Examples
  1. Suspend a workflow job by name:
    1. The first command creates the Get-SystemLog workflow:
      PS C:> Get-SystemLog -AsJob -JobName "Get-SystemLogJob"
      

      The workflow uses the CheckPoint-Workflow activity to define a checkpoint in the workflow. #Sample WorkflowWorkflow Get-SystemLog { $Events = Get-WinEvent -LogName System CheckPoint-Workflow InlineScript {\Server01ScriptsAnalyze-SystemEvents.ps1 -Events $Events} }

      The second command uses the AsJob parameter that is common to all workflows to run the Get-SystemLog workflow as a background job. The command uses the JobName workflow common parameter to specify a friendly name for the workflow job.

    2. The third command uses the Get-Job cmdlet to get the Get-SystemLogJob workflow job:
      PS C:> Get-Job -Name Get-SystemLogJob
      
         Id     Name              PSJobTypeName   State       HasMoreData     Location   Command
         --     ----              -------------   -----       -----------     --------   -------
         4      Get-SystemLogJob  PSWorkflowJob   Running     True            localhost   Get-SystemLog

      The output shows that the value of the PSJobTypeName property is PSWorkflowJob.

    3. The fourth command uses the Suspend-Job cmdlet to suspend the Get-SystemLogJob job:
      PS C:> Suspend-Job -Name Get-SystemLogJob
      
         Id     Name              PSJobTypeName   State       HasMoreData     Location   Command
         --     ----              -------------   -----       -----------     --------   -------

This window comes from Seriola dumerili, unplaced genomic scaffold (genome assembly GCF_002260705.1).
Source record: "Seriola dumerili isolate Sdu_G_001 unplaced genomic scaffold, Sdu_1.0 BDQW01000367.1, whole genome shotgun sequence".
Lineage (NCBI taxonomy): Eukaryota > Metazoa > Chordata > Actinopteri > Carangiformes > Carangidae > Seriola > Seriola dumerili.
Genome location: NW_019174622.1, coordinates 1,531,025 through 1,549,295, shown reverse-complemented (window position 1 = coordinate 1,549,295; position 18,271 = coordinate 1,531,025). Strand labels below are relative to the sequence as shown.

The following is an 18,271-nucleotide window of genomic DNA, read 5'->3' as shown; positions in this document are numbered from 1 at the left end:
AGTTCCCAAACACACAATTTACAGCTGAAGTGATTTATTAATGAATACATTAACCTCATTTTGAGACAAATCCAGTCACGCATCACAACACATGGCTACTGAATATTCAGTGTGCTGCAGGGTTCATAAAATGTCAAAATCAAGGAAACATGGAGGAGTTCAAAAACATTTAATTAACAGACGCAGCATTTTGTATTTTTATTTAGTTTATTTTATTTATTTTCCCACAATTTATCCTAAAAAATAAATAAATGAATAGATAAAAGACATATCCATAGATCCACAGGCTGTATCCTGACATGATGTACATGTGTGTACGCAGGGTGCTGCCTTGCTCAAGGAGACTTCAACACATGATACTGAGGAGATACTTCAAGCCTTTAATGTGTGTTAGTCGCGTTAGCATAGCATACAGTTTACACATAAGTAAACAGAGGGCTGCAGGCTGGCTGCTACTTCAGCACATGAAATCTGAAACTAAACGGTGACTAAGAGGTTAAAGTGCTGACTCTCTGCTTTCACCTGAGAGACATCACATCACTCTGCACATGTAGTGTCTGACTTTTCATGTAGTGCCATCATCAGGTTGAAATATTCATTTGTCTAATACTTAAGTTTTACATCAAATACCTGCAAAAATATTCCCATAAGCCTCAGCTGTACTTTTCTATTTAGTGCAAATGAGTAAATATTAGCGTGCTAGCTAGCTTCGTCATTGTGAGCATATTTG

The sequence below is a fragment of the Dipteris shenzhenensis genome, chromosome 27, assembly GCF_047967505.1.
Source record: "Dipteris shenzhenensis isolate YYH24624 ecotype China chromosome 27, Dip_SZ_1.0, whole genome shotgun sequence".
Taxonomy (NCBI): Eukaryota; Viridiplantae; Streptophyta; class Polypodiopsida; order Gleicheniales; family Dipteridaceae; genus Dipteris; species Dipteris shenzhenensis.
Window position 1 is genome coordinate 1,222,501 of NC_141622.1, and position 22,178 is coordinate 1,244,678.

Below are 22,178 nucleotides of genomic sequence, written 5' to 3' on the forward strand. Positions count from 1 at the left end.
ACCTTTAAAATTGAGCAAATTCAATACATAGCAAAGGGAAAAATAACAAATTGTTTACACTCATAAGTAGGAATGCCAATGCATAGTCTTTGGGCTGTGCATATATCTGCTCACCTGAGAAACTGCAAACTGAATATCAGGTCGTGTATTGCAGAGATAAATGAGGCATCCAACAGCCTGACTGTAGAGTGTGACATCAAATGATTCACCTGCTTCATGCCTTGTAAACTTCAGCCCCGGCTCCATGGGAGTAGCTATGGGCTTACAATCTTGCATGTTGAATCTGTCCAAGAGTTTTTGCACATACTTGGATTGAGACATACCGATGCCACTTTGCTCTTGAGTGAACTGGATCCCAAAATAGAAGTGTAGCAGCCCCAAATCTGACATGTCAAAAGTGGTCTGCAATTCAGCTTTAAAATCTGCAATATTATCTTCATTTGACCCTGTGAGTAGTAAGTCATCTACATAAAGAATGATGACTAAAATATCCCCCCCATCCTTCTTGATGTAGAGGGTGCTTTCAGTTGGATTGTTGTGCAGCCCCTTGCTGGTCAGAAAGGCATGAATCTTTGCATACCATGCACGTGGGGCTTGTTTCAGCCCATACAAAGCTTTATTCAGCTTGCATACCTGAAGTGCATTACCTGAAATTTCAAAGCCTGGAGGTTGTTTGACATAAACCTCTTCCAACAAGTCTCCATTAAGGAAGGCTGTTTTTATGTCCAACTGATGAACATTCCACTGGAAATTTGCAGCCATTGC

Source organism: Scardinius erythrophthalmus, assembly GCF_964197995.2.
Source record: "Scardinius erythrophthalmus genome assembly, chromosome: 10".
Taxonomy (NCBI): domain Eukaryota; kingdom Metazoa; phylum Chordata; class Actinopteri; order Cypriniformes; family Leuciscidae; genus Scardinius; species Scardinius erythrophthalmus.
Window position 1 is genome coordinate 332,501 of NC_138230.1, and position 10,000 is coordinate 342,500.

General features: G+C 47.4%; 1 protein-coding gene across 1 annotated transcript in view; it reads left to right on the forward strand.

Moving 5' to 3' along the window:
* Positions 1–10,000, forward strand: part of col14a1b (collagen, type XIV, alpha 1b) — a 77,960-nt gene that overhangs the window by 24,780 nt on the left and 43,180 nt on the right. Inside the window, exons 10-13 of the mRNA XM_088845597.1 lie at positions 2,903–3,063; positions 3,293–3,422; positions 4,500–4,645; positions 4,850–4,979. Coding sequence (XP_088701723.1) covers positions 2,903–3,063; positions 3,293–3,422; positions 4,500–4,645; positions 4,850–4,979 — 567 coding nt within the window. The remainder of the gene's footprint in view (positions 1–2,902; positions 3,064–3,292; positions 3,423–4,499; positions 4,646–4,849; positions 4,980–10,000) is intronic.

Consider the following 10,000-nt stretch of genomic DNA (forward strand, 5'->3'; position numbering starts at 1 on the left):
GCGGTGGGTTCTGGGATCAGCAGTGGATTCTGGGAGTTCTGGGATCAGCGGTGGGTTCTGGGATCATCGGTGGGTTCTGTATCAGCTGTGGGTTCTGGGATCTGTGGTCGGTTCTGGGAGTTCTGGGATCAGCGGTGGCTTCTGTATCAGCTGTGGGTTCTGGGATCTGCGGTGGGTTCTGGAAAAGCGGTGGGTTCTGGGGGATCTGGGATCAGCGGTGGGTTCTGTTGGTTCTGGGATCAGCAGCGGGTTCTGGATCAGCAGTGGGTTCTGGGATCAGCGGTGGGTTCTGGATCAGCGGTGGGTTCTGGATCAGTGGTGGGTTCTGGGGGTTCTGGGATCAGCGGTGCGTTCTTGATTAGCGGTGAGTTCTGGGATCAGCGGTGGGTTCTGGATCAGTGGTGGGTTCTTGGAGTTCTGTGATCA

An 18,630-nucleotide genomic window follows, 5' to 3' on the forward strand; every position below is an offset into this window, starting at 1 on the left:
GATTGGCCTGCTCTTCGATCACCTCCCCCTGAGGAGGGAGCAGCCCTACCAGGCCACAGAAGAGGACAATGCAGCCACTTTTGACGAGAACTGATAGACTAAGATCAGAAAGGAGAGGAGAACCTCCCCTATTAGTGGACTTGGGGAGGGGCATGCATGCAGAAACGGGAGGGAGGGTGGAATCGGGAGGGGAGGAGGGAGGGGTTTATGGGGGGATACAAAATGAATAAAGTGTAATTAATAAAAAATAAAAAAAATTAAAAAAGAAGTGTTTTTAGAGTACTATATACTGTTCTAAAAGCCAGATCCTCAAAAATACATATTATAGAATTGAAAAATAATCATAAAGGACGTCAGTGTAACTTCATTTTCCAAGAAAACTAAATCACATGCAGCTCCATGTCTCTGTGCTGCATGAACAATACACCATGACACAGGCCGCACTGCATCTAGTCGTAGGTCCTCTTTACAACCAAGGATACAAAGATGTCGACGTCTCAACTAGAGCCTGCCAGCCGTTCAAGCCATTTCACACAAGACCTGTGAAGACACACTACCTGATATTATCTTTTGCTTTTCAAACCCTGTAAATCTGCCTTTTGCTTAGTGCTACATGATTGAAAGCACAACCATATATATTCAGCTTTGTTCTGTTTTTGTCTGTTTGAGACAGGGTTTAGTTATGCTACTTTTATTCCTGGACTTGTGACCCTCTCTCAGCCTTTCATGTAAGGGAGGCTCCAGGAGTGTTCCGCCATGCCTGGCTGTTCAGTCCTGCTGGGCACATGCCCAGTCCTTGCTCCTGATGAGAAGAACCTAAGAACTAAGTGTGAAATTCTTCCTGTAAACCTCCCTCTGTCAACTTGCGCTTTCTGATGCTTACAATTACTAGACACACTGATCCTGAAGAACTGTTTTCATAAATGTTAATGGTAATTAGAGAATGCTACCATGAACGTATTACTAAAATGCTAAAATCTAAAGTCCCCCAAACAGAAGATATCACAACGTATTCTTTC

4      Get-SystemLogJob  PSWorkflowJob   Suspended   True            localhost   Get-SystemLog

      The job runs to the checkpoint and then suspends.This example shows how to suspend a workflow job.

  2. Suspend and resume a workflow job:
    1. The first command suspends the LogWorkflowJob job.The command returns immediately:
      PS C:> Suspend-Job -Name LogWorkflowJob
      
         Id     Name          PSJobTypeName      State         HasMoreData     Location             Command
         --     ----          -------------      -----         -----------     --------             -------
         67     LogflowJob    PSWorkflowJob      Running       True            localhost            LogWorkflow

      The output shows that the workflow job is still running, even though it is being suspended.

    2. The second command uses the Get-Job cmdlet to get the LogWorkflowJob job:
      PS C:> Get-Job -Name LogWorkflowJob
      
         Id     Name          PSJobTypeName      State         HasMoreData     Location             Command
         --     ----          -------------      -----         -----------     --------             -------
         67     LogflowJob    PSWorkflowJob      Suspended     True            localhost            LogWorkflow

      The output shows that the workflow job suspended successfully.

    3. The third command uses the Get-Job cmdlet to get the LogWorkflowJob job and the Resume-Job cmdlet to resume it: